This study was originally written and published on GracefullyTruthful.com. For further studies like this, check out their website!
Read His Words Before Ours!
I curled up in my chair with my coffee steaming beside me and opened my book.
The title beckoned, calling to my weary soul . . .
The Ruthless Elimination of Hurry.
My breathing slows and deepens; I need this.
“Just before sunset on Friday, we finish up all our to-do lists and homework and grocery shopping and responsibilities, power down all our devices (we literally put them all in a box and stow it in a closet), and gather around the table as a family. We open a bottle of wine, light some candles, read a psalm, pray. Then we feast, and we basically don’t stop feasting for the next twenty-four hours. It’s the Comer way! And, I might add, the Jesus way. We sleep in Saturday morning. Drink coffee. Read our Bibles. Pray more. Spend time together. Talk. Laugh. In summer, we walk to the park. In winter, make a fire. Get lost in good novels on the couch. Cuddle. Nap.”
As I read this paragraph in John Mark Comer’s book, I recalled some of the sweetest moments in my life …
A quiet afternoon reading and drinking hot cocoa in a ski lodge …
Napping on my couch as I listen to rain falling outside …
Slow, meandering walks with my girls …
Card games and family dinners around my uncle’s kitchen table …
Sunday drives in the middle of nowhere …
But for me, these times typically only happen during vacation or holidays; John Mark Comer’s family shares peace-filled days weekly!
I wanted that.
“Remember the Sabbath day, to keep it holy.” (Exodus 20:8)
But that’s ancient history, isn’t it?
Or maybe it kinda-sorta applies to us, but we keep it holy by going to church… right?
To find our answer, let’s look back to Scripture. There’s a second component to this commandment:
“You are to labor six days and do all your work, but the seventh day is a Sabbath to the Lord your God. You must not do any work—you, your son or daughter, your male or female servant, your livestock, or the resident alien who is within your city gates. For the Lord made the heavens and the earth, the sea, and everything in them in six days; then he rested on the seventh day. Therefore the Lord blessed the Sabbath day and declared it holy.”
(Exodus 20:9-11, emphasis mine)
First part: Keep the day holy. Remember God.
Second part: Don’t work. Rest.
The Pharisees of Jesus’ human-days took the second part of this commandment to the extreme. In fact, even today, Orthodox Jews strictly prohibit 39 categories of activities on the Sabbath (or Shabbat); these include the size food can be cut into, the texture of dough that can be made, and much more.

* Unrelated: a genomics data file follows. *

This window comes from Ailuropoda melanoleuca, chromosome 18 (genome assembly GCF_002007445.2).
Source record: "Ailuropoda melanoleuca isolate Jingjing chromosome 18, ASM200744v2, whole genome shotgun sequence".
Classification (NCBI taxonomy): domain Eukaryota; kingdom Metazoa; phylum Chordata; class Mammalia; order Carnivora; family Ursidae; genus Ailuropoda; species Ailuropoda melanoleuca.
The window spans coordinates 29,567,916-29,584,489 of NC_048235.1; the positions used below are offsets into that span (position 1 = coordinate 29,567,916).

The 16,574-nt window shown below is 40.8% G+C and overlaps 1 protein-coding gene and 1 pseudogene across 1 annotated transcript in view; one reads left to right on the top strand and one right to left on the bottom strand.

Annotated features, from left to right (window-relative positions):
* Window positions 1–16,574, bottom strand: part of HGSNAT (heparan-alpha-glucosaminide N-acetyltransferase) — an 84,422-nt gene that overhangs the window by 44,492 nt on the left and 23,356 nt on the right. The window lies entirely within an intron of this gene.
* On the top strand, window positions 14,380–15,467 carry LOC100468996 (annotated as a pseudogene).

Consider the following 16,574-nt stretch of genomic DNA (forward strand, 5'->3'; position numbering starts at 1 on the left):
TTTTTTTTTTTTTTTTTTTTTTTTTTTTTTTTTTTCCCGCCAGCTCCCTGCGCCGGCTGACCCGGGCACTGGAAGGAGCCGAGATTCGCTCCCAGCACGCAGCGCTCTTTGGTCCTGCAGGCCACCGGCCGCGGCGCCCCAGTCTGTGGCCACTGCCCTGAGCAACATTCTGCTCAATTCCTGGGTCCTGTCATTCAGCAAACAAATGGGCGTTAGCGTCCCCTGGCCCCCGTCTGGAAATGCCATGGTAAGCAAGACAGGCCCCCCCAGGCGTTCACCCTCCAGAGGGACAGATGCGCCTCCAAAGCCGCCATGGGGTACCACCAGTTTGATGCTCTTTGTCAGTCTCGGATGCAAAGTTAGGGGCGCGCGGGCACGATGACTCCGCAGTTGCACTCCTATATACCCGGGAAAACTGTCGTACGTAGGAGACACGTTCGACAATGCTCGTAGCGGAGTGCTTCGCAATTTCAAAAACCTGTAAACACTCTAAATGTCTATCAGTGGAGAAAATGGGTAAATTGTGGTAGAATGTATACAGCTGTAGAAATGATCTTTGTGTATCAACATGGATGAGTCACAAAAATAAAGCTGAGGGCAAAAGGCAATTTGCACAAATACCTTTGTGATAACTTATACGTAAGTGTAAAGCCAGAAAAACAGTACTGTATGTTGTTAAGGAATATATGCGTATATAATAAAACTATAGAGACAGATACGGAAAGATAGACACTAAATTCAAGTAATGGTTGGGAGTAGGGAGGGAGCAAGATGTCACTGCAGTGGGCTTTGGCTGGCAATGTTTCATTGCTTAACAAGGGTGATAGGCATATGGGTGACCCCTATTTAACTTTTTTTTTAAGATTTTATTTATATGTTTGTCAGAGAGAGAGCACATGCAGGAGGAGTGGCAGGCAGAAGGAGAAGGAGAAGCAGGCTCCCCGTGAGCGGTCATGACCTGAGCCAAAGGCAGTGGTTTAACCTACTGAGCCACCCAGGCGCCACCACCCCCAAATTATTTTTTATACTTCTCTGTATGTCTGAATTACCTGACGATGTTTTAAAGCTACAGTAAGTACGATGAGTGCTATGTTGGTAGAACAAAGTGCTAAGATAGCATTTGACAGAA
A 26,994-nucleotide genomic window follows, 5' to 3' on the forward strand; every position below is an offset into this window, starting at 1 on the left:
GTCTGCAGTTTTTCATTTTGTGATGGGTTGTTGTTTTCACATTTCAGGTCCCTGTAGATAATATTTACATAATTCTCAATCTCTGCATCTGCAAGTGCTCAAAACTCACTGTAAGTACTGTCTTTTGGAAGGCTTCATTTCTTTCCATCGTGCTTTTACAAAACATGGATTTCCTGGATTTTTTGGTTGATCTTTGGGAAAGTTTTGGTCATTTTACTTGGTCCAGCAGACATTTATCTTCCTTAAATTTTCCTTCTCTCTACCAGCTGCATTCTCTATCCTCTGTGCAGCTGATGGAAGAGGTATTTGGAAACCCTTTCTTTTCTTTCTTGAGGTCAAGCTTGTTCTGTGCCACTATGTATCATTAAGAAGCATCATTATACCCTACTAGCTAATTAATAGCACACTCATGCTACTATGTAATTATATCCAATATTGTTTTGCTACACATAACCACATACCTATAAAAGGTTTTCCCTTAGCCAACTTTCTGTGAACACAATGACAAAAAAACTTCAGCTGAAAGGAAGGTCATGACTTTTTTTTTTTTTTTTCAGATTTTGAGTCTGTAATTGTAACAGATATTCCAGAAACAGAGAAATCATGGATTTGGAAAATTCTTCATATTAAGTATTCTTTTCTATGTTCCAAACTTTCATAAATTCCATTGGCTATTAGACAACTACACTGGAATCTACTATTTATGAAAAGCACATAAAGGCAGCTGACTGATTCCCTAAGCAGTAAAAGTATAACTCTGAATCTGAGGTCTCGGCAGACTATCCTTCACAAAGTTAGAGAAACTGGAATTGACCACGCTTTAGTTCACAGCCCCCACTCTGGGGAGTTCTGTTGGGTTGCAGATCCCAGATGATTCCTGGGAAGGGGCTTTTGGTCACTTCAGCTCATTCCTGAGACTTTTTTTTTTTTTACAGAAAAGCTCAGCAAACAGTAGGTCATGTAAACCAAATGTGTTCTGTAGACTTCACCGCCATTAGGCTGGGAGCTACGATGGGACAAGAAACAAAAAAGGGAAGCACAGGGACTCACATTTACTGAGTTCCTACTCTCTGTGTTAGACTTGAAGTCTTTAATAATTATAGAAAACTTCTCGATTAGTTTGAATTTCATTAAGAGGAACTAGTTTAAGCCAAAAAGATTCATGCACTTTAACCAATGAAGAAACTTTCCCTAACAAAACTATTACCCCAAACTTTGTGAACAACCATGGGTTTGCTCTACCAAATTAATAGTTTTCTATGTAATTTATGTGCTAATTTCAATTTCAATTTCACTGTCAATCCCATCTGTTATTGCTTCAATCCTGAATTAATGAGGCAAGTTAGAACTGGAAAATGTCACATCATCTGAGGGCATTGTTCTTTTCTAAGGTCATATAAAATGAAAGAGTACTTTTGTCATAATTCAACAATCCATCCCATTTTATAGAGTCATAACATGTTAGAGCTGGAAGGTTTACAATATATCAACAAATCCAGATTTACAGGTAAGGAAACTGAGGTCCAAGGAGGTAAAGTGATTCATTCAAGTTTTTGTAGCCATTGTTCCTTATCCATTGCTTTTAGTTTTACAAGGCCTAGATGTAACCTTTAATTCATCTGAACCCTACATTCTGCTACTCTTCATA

In Mark 2, Jesus abolished this legalistic mindset, reminding them, “The Sabbath was made for man, not man for the Sabbath” (Mark 2:27), meaning the Sabbath was created to help people, not burden them.
Contrastingly, we have the majority of the Church today, gathering on Sunday (our Sabbath) to worship, then catching up or getting a head start on the busyness coming at us in the week ahead: last minute projects and homework, cleaning the house, meal prepping, laundry. We don’t actually rest.
The Sabbath was never meant to be a catching-up day.
John Mark Comer, and other pivotal leaders in the evangelical church are on a quest to practice the Sabbath in all its intended goodness and beauty. When planning an activity on their Sabbath (sidenote: often not a Sunday, as many are involved in full-time ministry), they ask:
I’ve been delving into the world of practicing Sabbath because the calm and stillness and remembrance of this gift are so inviting. While I could write heaps, I want to share a few points to consider, then encourage you to read, research, and practice on your own …
God knew we couldn’t do it.
But God loves us more than we can understand, so He gives us these commandments to lead us to His best for us. Yet we, in our rebellious sin, fight against His words, treating them as a burden, rather than a gift . . . and He knew we would.
Into this tension stepped Jesus and His death and resurrection. Even THIS commandment to honor the Sabbath points to Jesus, our sinful nature, and our great need for a Redeemer.
“Girls! It’s almost Sabbath! Help me get the dishes put away!” I call, and my three little loves rush into the kitchen to sort silverware and stack their bowls and plates. It is 5pm and almost time for our Sabbath. I’ve already deleted the social media apps from my phone, and spent the day preparing by wrapping up work.
As we settle onto my bed with our nontraditional, but weekly, Shabbat meal of chicken nuggets, french fries, and broccoli, I remind the girls why we take the time to remember God and what He has done.
“How have you seen God this week?” I ask my girls.
One of my twins says she saw Him in the beautiful flowers she smelled.
The other shares how she saw Him when she jumped in the pool and her entire head went under water.
My three-year old tells me she saw Him “everywhere.”
We’re still learning. We’re still practicing. But we’re taking time to breathe in deeply and worship the Lord while completely resting our weary souls.
For further Sabbath study, check out these resources:
“The Ruthless Elimination of Hurry” by John Mark Comer
“The Sabbath” by Abraham Joshua Heschel
Annie F Downs’ highlight on Sabbath
From Bible studies to blogs, articles to musings of the heart, Kendra's writings are unbarred and raw - exactly how she speaks.